Today, Marmaduke saw the windmill on the top of Sydney's tallest building as a symbol of the penal colony's growing wealth and culture. He knew Sydney's first purpose-built theatre was only flourishing due to the liberal policies of Governor Bourke, who had overturned his autocratic predecessor's veto of Levey's theatrical licence. Hungry for culture, all levels of Sydney society rejoiced in the young actor-manager's victory. But it had come at great cost to Levey's health and finances.

Thank God the convict class can now enjoy Shakespeare under the same roof as the Quality, no longer segregated by Darling's ban on social contact between bond and free. I reckon the Bard of Avon must be smiling in Heaven to see his groundlings in the pit booing
Richard III
and weeping over
Romeo and Juliet.

Marmaduke decided he would support the new theatre by hiring a private box for the season. But he reminded himself he had not returned to the Colony merely to continue his pursuit of pleasure and adventure.

He hurried down to his chambers to change into appropriate clothing to launch himself into Colonial Society. Today was a red-letter day. The prime reason for his return to New South Wales was to lay claim to the inheritance his father had withheld from him.

Checking his appearance in the full-length mirror Marmaduke was pleased by the immaculate cut of his Savile Row tailcoat and trousers but frustrated by his usual battle – the art of keeping the wings of his shirt collar high enough to be fashionable yet just low enough to be free to turn his head.

What a bloody stupid fashion. I'd ring Beau Brummel's neck if he hadn't long gone to God!

He tied back his long, dark mane of hair in a ponytail that made him look like an eighteenth century pirate – a style that had intensely irritated his father and was reason enough for Marmaduke to refuse to have it shorn off in order to become a ‘real man' in his father's eyes. His Currency-style long hair was an indelible part of his identity.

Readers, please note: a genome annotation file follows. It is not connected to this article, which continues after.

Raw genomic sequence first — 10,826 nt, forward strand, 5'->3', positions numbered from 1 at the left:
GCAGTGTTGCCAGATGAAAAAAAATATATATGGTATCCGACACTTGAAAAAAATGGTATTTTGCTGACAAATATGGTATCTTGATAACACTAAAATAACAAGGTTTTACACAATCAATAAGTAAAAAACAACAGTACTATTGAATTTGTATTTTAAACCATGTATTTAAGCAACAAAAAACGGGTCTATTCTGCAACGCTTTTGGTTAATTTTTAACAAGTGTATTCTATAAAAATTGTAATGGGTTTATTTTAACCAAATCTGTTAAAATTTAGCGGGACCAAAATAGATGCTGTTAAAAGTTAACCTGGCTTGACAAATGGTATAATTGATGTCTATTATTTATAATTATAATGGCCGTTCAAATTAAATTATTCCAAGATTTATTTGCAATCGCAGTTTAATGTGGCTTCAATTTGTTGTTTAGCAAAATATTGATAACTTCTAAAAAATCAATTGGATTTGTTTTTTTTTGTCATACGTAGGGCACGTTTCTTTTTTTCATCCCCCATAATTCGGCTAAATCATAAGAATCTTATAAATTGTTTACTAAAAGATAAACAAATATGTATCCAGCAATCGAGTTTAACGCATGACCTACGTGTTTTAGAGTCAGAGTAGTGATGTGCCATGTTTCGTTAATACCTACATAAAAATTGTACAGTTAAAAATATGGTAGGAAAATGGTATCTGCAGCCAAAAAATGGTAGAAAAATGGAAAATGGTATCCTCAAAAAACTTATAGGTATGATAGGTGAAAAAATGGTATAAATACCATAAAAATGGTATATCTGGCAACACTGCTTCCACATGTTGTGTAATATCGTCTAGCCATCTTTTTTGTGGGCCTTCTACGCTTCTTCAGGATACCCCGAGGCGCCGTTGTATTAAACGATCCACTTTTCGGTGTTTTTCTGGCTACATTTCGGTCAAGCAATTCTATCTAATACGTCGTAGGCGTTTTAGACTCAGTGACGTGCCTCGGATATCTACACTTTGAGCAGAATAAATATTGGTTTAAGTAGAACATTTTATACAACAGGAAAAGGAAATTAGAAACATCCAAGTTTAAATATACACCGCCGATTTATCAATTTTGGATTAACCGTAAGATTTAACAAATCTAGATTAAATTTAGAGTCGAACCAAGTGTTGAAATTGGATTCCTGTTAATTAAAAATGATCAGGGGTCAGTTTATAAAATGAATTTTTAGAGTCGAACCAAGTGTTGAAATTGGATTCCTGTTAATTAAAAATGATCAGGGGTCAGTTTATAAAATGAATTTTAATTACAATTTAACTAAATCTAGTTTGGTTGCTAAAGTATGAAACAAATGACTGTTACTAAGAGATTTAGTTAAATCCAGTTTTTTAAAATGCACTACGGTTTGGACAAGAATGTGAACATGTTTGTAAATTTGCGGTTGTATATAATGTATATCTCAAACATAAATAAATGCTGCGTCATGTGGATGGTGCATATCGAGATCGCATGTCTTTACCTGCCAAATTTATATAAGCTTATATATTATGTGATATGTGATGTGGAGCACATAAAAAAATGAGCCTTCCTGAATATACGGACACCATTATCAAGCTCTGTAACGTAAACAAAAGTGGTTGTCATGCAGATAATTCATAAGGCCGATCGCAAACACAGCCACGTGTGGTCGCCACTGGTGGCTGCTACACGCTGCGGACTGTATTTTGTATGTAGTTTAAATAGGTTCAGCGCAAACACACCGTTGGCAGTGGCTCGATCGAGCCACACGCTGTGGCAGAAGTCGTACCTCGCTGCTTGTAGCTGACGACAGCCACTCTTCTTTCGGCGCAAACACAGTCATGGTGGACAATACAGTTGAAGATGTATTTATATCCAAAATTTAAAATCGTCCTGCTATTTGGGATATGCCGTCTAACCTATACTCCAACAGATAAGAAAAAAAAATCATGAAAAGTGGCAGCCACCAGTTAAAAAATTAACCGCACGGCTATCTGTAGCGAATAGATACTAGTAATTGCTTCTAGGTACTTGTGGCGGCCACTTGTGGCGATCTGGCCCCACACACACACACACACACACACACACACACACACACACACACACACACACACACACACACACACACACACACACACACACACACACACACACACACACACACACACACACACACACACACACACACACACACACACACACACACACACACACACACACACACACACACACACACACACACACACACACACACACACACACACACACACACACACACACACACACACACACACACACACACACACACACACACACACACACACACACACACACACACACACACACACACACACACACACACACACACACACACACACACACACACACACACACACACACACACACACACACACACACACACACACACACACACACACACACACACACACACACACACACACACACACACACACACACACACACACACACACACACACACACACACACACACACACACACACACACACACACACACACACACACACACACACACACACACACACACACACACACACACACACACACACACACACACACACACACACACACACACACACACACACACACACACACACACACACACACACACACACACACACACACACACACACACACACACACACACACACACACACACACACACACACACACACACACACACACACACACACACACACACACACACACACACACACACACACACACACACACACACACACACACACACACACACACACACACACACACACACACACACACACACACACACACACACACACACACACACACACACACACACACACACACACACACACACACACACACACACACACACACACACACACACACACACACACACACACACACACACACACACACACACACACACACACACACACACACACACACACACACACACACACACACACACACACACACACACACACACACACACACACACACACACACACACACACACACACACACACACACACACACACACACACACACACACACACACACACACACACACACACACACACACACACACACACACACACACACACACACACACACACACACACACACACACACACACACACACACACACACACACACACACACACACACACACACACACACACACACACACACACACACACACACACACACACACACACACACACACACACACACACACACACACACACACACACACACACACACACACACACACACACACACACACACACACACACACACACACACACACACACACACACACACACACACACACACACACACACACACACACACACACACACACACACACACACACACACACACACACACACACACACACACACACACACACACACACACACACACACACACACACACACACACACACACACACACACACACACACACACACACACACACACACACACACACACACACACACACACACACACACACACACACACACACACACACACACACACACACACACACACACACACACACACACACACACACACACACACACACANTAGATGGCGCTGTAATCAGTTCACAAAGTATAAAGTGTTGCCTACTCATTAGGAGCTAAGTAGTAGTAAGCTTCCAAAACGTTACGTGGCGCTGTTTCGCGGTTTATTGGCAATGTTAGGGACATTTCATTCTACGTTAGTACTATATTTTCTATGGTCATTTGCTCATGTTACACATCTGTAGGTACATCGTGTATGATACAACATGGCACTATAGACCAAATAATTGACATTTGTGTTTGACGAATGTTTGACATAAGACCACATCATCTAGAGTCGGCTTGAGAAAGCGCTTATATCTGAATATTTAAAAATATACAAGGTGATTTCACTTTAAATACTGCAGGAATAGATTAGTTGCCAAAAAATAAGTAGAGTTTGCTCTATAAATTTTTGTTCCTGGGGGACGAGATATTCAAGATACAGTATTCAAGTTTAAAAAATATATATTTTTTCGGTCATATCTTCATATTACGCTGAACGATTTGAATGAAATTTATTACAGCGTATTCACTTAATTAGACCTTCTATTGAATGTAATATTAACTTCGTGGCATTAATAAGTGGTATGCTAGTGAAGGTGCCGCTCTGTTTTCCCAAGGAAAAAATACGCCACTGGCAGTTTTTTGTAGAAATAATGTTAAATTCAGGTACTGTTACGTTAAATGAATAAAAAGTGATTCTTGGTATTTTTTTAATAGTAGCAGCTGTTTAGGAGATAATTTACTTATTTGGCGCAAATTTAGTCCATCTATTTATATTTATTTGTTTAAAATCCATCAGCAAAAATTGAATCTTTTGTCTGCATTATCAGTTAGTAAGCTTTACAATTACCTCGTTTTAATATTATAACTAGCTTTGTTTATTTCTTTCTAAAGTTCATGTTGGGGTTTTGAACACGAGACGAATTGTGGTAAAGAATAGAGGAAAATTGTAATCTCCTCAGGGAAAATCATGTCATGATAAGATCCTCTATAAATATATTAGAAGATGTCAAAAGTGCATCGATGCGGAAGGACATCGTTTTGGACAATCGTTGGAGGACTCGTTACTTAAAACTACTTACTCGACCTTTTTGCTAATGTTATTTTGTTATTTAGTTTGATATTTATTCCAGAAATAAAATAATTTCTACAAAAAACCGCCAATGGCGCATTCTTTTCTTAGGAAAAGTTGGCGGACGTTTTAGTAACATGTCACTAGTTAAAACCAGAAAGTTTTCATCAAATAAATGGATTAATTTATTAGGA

You failed in your quest to make a man of me in your own image, Father, but I'm my own man now. A hybrid. The outward appearance of an English gentleman, thanks to London tailors, but I've retained the native-born Currency traits you tried to eliminate.

Marmaduke surveyed his reflection critically as he assumed a rapid series of poses impersonating different types of Englishmen – an effete Regency dandy, a pompous government official, a fiery Whig orator making his maiden speech, a jaded libertine confident of his prowess of seduction, finally assuming to the cocksure stance of a Currency Lad.

In Europe he had had no need to impersonate an English gentleman. Arriving as a naive Colonial, he had camouflaged his embarrassing status of virginity by a reverse show of confidence, making no attempt to disguise his Australian accent and swaggering like an adventurer into the drawing rooms of the gentry. To his great surprise he discovered that delightful English trait – the acceptance of eccentricity. Wherever he went he was feted as something of a novelty, like a rare Antipodean plant plucked from a hothouse in Kew Gardens. When invited to house parties on country estates, he rode and hunted with gentlemen, was careful to avoid young virgins but charmed older matrons and widows, discreetly entering Society via the bedroom door.

A flock of sulphur-crested cockatoos alighted on the balcony, railing and squawked in chorus. Marmaduke had a vivid memory of his beautiful mother's wicked smile as she taught her tame cockatoo, Amaru, the phrases designed to infuriate Garnet.

Marmaduke smiled at this rare happy childhood image as he grabbed his top hat, gloves and cane and made for the door, intent on visiting the only two real friends he had in the whole colony. One was Josiah Mendoza, the elderly watchmaker who had found him
distraught and broke after fleeing the Gamble mansion, Bloodwood Hall, and had given him bed and board and taught him some tricks of the jewellery trade.

Thank God for the lucky night at the gaming tables that enabled me to become his silent partner in our jewellery store.

Marmaduke's other old friend, Edwin Bentleigh, despite being a member of the two species Marmaduke distrusted most – a barrister and an Englishman – was a man he would entrust with his life.

With good reason. Edwin's already saved me from the gallows.

George Street was swarming with all levels of society. Elegant carriages fought for access between lumbering bullock-drays, chaises and carts loaded with farm produce. As Marmaduke crossed the road to gain a closer look at the exterior of the Royal Hotel, his passage was blocked by the crowd drawn to a procession. Marching behind a red-coated military band, by whose uniforms he recognised as the 17th Leicestershire Regiment, was a body of Freemasons dressed in full regalia complete with gold braid, medallions and painted Masonic aprons. But the true catalyst for the carnival mood of the crowd was an open landau carriage drawn by white horses.

The sole woman passenger waved her gloved hand like some Hanoverian queen acknowledging the motley throng of subjects running beside her carriage, shouting out their adulation and raining her with rose petals.

Who is she? Some European aristocrat dethroned by a revolution? Who knows? I've been isolated from world news for near three months at sea.

The answer became clear when Marmaduke caught individual cries of ‘Bravo!', and a bold Cockney voice that demanded, ‘Sing for us, darlin'!'

BOOK: Ghost Gum Valley
2.33Mb size Format: txt, pdf, ePub